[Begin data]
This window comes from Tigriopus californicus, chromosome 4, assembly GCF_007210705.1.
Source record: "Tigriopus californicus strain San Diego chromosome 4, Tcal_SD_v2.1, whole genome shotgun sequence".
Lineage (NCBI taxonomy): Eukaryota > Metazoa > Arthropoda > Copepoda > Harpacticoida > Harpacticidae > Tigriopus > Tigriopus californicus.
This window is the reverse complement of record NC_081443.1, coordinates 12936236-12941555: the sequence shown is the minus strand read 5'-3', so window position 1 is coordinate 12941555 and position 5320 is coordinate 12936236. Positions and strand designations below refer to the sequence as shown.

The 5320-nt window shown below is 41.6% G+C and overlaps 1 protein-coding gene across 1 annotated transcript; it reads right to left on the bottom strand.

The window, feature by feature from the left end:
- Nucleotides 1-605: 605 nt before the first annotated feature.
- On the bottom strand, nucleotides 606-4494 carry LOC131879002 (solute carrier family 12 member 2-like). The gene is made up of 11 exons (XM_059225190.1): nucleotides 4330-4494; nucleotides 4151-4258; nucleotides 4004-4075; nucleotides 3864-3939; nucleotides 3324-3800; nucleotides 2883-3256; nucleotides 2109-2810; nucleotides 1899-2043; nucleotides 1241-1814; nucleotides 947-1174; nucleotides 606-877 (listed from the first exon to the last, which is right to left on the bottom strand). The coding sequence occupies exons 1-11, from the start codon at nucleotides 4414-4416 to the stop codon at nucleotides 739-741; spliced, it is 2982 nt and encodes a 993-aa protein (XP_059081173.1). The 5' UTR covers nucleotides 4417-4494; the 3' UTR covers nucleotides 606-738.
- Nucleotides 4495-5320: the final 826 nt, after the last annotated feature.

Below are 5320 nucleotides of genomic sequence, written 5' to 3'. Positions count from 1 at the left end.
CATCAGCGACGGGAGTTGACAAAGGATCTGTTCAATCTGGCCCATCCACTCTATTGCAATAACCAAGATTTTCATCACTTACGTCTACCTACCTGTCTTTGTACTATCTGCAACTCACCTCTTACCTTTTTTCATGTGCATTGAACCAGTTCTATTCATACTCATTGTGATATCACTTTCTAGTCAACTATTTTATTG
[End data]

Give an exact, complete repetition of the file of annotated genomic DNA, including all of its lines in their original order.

This window comes from Tigriopus californicus, chromosome 4, assembly GCF_007210705.1.
Source record: "Tigriopus californicus strain San Diego chromosome 4, Tcal_SD_v2.1, whole genome shotgun sequence".
Lineage (NCBI taxonomy): Eukaryota > Metazoa > Arthropoda > Copepoda > Harpacticoida > Harpacticidae > Tigriopus > Tigriopus californicus.
This window is the reverse complement of record NC_081443.1, coordinates 12936236-12941555: the sequence shown is the minus strand read 5'-3', so window position 1 is coordinate 12941555 and position 5320 is coordinate 12936236. Positions and strand designations below refer to the sequence as shown.

The 5320-nt window shown below is 41.6% G+C and overlaps 1 protein-coding gene across 1 annotated transcript; it reads right to left on the bottom strand.

The window, feature by feature from the left end:
- Nucleotides 1-605: 605 nt before the first annotated feature.
- On the bottom strand, nucleotides 606-4494 carry LOC131879002 (solute carrier family 12 member 2-like). The gene is made up of 11 exons (XM_059225190.1): nucleotides 4330-4494; nucleotides 4151-4258; nucleotides 4004-4075; nucleotides 3864-3939; nucleotides 3324-3800; nucleotides 2883-3256; nucleotides 2109-2810; nucleotides 1899-2043; nucleotides 1241-1814; nucleotides 947-1174; nucleotides 606-877 (listed from the first exon to the last, which is right to left on the bottom strand). The coding sequence occupies exons 1-11, from the start codon at nucleotides 4414-4416 to the stop codon at nucleotides 739-741; spliced, it is 2982 nt and encodes a 993-aa protein (XP_059081173.1). The 5' UTR covers nucleotides 4417-4494; the 3' UTR covers nucleotides 606-738.
- Nucleotides 4495-5320: the final 826 nt, after the last annotated feature.

Below are 5320 nucleotides of genomic sequence, written 5' to 3'. Positions count from 1 at the left end.
CATCAGCGACGGGAGTTGACAAAGGATCTGTTCAATCTGGCCCATCCACTCTATTGCAATAACCAAGATTTTCATCACTTACGTCTACCTACCTGTCTTTGTACTATCTGCAACTCACCTCTTACCTTTTTTCATGTGCATTGAACCAGTTCTATTCATACTCATTGTGATATCACTTTCTAGTCAACTATTTTATTG